China is a large country with a high prevalence of lung cancer. Lung cancer ranks first in mortality among malignant tumors. Moreover, lung cancer is the tumor type with the highest incidence in men and the second highest incidence in women. Perioperative stroke in lung cancer is a rare but serious complication, and long-term neurological disability after perioperative stroke poses a heavy social and economic burden on families and communities. Patients with a preoperative diagnosis of patent foramen ovale (PFO) are at elevated risk of perioperative stroke. The “Chinese Expert Guidelines for the Prevention of Stroke Associated with Patent Foramen Ovale,” published in The Chinese Heart Journal , (hereafter referred to as “the Guidelines”) in 2021, focus on eight key issues for the prevention of PFO-associated stroke, including the definition and epidemiology of PFO, anatomical features, ultrasound diagnosis, clinical screening, and prevention and treatment of PFO-associated stroke. Few clinical reports of PFO have been provided in previous studies investigating the perioperative stroke of lung cancer. However, approximately 25% of adults have PFO. Patients with lung cancer require one-lung ventilation during the perioperative period, thus increasing intra-thoracic pressure, circulating blood volume and atrial pressure, and potentially causing the PFO to open. If an embolus is present in the systemic vein, it may enter the left atrium through the foramen ovale, enter the left ventricle, and subsequently travel through the blood flow to the entire body, thus potentially causing a stroke. Preoperative evaluation of systemic venous thrombosis is essential for patients undergoing thoracic surgery, and preoperative PFO occlusion is recommended for patients with PFO. Herein, we present a re-conceptualization of the “Chinese Expert Guidelines for the Prevention of Stroke Associated with PFO” in the context of experience from clinical diagnosis and treatment for the management of perioperative stroke in lung cancer.
Perioperative Stroke in Lung Cancer
Lung cancer’s incidence rate and death rates are among the highest for all types of malignant tumors worldwide. According to the most recent epidemiological statistics of cancer in China , the number of new cases of lung cancer in China is highest among malignant tumors, at approximately 828,000. The number of deaths from lung cancer also ranks first among malignant tumors, at approximately 657,000. With the popularization of low-dose spiral computer tomography and increasing awareness of the need for physical examination across the country, the early diagnosis rate of lung cancer is increasing. Therefore, surgery is now considered the preferred treatment option for early-stage non-small cell lung cancer. Stroke is a rare but serious complication after surgery.
Perioperative stroke refers to ischemic or hemorrhagic cerebral infarction occurring during or within 30 days after surgery. The incidence of stroke after lung cancer surgery is approximately 0.2%–0.8%. Previous studies have shown that left superior pulmonary vein stump thrombosis after left upper lobectomy is a risk factor for postoperative cerebral infarction in lung cancer . Another retrospective study has reported that 12 of 714 patients with lung cancer who underwent lobectomy had postoperative cerebral infarction; according to the TOAST classification, these cases comprised two cases of large atherosclerotic cerebral infarction; zero cases of cardiogenic cerebral infarction; three cases of small arterial occlusive cerebral infarction; five cases of cerebral infarction of other identified causes; and two cases of cerebral infarction of unknown causes . In the general population, the mortality rate after the first stroke is approximately 15%, whereas the acute mortality rate due to perioperative stroke is approximately 26%. Long-term neurological disability after perioperative stroke poses a heavy social and economic burden on families and communities.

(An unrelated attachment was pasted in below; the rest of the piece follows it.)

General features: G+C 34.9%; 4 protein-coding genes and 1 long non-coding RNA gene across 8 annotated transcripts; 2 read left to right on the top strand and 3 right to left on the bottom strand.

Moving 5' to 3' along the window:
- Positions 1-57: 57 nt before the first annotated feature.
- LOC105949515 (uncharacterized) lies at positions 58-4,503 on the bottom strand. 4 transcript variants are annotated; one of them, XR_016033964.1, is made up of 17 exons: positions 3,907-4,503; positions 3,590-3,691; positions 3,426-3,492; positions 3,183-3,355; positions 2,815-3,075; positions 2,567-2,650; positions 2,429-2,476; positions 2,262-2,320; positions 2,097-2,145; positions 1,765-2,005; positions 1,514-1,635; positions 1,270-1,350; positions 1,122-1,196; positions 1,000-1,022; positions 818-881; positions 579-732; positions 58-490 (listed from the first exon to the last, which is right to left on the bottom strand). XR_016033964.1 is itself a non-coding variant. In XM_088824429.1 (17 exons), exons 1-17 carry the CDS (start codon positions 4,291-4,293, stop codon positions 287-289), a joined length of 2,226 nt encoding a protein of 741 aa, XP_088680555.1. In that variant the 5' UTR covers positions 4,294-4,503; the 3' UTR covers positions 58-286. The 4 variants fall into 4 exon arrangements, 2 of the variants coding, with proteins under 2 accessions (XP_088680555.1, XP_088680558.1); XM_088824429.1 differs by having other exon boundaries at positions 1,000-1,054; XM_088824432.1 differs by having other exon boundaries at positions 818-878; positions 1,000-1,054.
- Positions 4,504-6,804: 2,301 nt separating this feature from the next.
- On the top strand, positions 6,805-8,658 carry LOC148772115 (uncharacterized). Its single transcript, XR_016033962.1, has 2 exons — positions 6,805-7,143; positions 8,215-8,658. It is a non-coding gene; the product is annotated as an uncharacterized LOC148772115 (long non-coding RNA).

In the past two decades, with the development and promotion of thoracoscopic technology, thoracoscopic surgery has become highly common for patients with lung cancer. Thoracoscopic surgery, compared with traditional thoracotomy, is less traumatic, and is associated with less bleeding, fewer complications and faster postoperative recovery. However, some patients may experience unexplained strokes after surgery; therefore the related etiology and causes must urgently be identified. Patients with lung cancer usually have hypercoagulable blood and are at high risk of thrombotic complications. Patients with a preoperative diagnosis of PFO have a significantly elevated risk of perioperative ischemic stroke within 30 days of surgery .
Screening and Prevention of Strokes Associated with PFO
The foramen ovale usually closes spontaneously within 1–2 years after birth, thereby forming a permanent interatrial septum in newborns. Currently, approximately 25% of adults have PFO, which is a residual congenital cardiovascular structure . Normally, the left atrial pressure is higher than that of the right atrium, and the PFO is closed. When the chronic or transient right atrial pressure elevation exceeds the left atrial pressure, the primary septum of the PFO is pushed open, and a right-left shunt occurs. Currently, PFO is diagnosed through a combination of transthoracic echocardiography, transesophageal echocardiography and transcranial Doppler ultrasound.
Clinically, stroke in adults (younger than 55 years of age), that lacks high-risk factors and occurs suddenly should be considered to be PFO related. The main thrombi in PFO-associated stroke are venous thrombi, such as those from lower limb veins or pelvic veins. A previous history of deep vein thrombosis (DVT) or pulmonary embolism after DVT may be associated with PFO if a stroke occurs. DVT is likely to occur after trauma or prolonged immobilization after surgery, or prolonged car or airplane travel. Blood hypercoagulability, particularly hereditary blood hypercoagulability, is an important factor in the source of thrombosis. Weight-bearing, defecation, pre-stroke Valsalva breathing and sleep apnea increase the probability of paradoxical embolism. In addition, pregnancy, estrogen and thrombosis on the surface of the placed device also increase the risk of paradoxical embolism.